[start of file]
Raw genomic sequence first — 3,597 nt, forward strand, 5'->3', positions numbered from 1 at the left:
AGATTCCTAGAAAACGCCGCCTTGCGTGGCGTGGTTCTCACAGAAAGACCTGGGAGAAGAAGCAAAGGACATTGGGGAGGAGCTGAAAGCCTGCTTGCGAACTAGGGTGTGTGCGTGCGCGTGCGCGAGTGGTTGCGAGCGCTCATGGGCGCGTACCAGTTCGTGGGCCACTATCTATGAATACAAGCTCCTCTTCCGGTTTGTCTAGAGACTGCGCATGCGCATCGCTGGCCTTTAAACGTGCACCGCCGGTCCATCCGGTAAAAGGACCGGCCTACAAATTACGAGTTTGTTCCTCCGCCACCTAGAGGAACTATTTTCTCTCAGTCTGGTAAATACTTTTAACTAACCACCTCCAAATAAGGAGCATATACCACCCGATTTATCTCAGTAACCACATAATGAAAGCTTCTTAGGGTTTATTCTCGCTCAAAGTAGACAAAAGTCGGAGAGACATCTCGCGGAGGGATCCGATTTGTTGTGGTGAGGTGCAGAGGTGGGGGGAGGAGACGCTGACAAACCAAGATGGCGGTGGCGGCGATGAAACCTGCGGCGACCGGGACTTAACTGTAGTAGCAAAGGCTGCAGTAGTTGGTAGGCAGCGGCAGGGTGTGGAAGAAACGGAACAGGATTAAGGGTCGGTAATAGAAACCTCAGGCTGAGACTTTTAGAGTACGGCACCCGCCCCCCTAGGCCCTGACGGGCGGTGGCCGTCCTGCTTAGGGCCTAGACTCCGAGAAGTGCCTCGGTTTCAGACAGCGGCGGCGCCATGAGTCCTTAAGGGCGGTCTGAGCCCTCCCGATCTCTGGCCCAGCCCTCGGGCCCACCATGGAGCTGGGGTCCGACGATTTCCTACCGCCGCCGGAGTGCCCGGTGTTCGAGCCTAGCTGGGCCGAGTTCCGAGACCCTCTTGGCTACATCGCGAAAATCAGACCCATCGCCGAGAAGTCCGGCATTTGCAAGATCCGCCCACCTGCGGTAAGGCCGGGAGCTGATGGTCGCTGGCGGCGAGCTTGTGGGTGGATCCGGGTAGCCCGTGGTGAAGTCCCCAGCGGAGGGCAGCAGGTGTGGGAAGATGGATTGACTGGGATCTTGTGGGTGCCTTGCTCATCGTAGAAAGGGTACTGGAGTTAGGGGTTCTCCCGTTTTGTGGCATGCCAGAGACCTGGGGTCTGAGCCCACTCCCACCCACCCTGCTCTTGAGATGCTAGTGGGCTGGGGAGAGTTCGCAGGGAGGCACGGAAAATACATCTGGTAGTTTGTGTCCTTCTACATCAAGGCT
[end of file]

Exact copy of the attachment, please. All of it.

Raw genomic sequence first — 3,597 nt, forward strand, 5'->3', positions numbered from 1 at the left:
AGATTCCTAGAAAACGCCGCCTTGCGTGGCGTGGTTCTCACAGAAAGACCTGGGAGAAGAAGCAAAGGACATTGGGGAGGAGCTGAAAGCCTGCTTGCGAACTAGGGTGTGTGCGTGCGCGTGCGCGAGTGGTTGCGAGCGCTCATGGGCGCGTACCAGTTCGTGGGCCACTATCTATGAATACAAGCTCCTCTTCCGGTTTGTCTAGAGACTGCGCATGCGCATCGCTGGCCTTTAAACGTGCACCGCCGGTCCATCCGGTAAAAGGACCGGCCTACAAATTACGAGTTTGTTCCTCCGCCACCTAGAGGAACTATTTTCTCTCAGTCTGGTAAATACTTTTAACTAACCACCTCCAAATAAGGAGCATATACCACCCGATTTATCTCAGTAACCACATAATGAAAGCTTCTTAGGGTTTATTCTCGCTCAAAGTAGACAAAAGTCGGAGAGACATCTCGCGGAGGGATCCGATTTGTTGTGGTGAGGTGCAGAGGTGGGGGGAGGAGACGCTGACAAACCAAGATGGCGGTGGCGGCGATGAAACCTGCGGCGACCGGGACTTAACTGTAGTAGCAAAGGCTGCAGTAGTTGGTAGGCAGCGGCAGGGTGTGGAAGAAACGGAACAGGATTAAGGGTCGGTAATAGAAACCTCAGGCTGAGACTTTTAGAGTACGGCACCCGCCCCCCTAGGCCCTGACGGGCGGTGGCCGTCCTGCTTAGGGCCTAGACTCCGAGAAGTGCCTCGGTTTCAGACAGCGGCGGCGCCATGAGTCCTTAAGGGCGGTCTGAGCCCTCCCGATCTCTGGCCCAGCCCTCGGGCCCACCATGGAGCTGGGGTCCGACGATTTCCTACCGCCGCCGGAGTGCCCGGTGTTCGAGCCTAGCTGGGCCGAGTTCCGAGACCCTCTTGGCTACATCGCGAAAATCAGACCCATCGCCGAGAAGTCCGGCATTTGCAAGATCCGCCCACCTGCGGTAAGGCCGGGAGCTGATGGTCGCTGGCGGCGAGCTTGTGGGTGGATCCGGGTAGCCCGTGGTGAAGTCCCCAGCGGAGGGCAGCAGGTGTGGGAAGATGGATTGACTGGGATCTTGTGGGTGCCTTGCTCATCGTAGAAAGGGTACTGGAGTTAGGGGTTCTCCCGTTTTGTGGCATGCCAGAGACCTGGGGTCTGAGCCCACTCCCACCCACCCTGCTCTTGAGATGCTAGTGGGCTGGGGAGAGTTCGCAGGGAGGCACGGAAAATACATCTGGTAGTTTGTGTCCTTCTACATCAAGGCT